Researchers from the University of Hamburg in Germany, in collaboration with colleagues from the University of Aarhus in Denmark, have synthesized a new superconducting material by growing a few layers of an antiferromagnetic transition-metal chalcogenide on a bismuth-based topological insulator, both being non-superconducting materials.
While superconductivity and magnetism are generally believed to be mutually exclusive, surprisingly, in this new material, superconducting correlations...
Laser-driving of semimetals allows creating novel quasiparticle states within condensed matter systems and switching between different states on ultrafast time scales
Studying properties of fundamental particles in condensed matter systems is a promising approach to quantum field theory. Quasiparticles offer the opportunity...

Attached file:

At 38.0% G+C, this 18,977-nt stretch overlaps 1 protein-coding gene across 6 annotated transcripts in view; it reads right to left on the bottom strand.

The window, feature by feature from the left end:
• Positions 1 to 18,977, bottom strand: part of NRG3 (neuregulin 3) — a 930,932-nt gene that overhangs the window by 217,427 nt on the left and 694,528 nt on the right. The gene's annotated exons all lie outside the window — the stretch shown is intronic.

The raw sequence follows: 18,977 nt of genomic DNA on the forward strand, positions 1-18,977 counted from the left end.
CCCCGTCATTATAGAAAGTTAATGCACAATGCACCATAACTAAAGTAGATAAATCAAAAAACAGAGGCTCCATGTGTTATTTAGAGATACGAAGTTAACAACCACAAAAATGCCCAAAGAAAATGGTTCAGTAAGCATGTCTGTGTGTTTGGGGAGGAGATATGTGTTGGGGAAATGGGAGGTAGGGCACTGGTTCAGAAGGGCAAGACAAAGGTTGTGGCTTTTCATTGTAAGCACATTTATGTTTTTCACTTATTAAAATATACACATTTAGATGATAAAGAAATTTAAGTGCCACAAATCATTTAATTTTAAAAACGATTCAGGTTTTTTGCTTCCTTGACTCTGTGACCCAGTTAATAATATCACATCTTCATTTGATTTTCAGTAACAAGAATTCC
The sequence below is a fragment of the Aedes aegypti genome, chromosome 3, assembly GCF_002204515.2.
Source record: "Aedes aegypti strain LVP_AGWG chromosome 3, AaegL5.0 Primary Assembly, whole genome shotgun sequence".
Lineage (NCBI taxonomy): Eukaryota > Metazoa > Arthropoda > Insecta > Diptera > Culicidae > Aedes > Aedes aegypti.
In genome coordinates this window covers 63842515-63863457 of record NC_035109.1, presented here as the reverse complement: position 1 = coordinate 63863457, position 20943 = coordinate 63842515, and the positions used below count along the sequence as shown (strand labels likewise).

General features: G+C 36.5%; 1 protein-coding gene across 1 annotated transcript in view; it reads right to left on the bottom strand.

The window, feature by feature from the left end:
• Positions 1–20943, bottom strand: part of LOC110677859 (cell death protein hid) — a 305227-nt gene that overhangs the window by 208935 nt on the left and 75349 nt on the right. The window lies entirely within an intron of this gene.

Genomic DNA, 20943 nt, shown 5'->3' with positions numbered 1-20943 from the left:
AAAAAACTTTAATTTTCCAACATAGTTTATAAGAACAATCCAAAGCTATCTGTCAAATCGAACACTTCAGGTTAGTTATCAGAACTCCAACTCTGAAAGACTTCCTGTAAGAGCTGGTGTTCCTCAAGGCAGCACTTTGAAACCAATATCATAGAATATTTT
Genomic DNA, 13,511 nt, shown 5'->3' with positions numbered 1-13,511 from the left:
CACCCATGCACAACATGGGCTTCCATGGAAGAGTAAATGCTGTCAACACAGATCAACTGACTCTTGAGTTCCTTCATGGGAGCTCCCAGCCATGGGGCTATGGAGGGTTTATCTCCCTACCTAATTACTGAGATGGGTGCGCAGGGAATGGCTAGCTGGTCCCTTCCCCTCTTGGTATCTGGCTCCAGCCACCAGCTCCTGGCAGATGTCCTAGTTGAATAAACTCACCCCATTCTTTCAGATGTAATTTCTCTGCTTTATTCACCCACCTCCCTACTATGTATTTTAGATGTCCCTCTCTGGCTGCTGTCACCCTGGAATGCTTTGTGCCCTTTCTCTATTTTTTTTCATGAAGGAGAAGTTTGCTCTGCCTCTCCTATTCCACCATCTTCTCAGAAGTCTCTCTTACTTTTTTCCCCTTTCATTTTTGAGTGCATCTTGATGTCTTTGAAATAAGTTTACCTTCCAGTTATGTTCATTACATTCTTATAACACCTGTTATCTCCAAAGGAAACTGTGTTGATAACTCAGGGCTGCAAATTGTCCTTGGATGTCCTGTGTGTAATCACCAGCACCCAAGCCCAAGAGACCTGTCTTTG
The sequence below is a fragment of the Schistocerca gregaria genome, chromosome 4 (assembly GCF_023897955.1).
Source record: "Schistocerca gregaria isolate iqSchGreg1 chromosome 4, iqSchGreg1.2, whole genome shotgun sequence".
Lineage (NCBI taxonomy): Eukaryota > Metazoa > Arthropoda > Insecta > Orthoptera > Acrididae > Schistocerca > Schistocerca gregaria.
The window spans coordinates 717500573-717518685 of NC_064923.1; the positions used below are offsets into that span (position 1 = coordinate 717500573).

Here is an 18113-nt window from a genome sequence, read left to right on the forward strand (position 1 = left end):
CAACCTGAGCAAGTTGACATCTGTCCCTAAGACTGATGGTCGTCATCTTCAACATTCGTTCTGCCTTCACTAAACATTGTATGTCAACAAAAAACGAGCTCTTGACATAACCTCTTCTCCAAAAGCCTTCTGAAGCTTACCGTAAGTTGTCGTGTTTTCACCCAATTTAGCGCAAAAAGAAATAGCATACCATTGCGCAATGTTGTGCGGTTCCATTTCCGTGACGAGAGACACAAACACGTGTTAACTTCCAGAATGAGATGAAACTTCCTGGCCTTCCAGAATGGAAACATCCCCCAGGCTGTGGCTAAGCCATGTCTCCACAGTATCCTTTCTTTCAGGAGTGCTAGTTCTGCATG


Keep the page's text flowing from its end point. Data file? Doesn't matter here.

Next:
Among the general public, solar thermal energy is currently associated with dark blue, rectangular collectors on building roofs. Technologies are needed for aesthetically high quality architecture which offer the architect more room for manoeuvre when it comes to low- and plus-energy buildings. With the “ArKol” project, researchers at Fraunhofer ISE together with partners are currently developing two façade collectors for solar thermal energy generation, which permit a high degree of design flexibility: a strip collector for opaque façade sections and a solar thermal blind for transparent sections. The current state of the two developments will be presented at the BAU 2017 trade fair.
As part of the “ArKol – development of architecturally highly integrated façade collectors with heat pipes” project, Fraunhofer ISE together with its partners...
19.01.2017 | Event News
10.01.2017 | Event News
09.01.2017 | Event News
20.01.2017 | Awards Funding
20.01.2017 | Materials Sciences
20.01.2017 | Life Sciences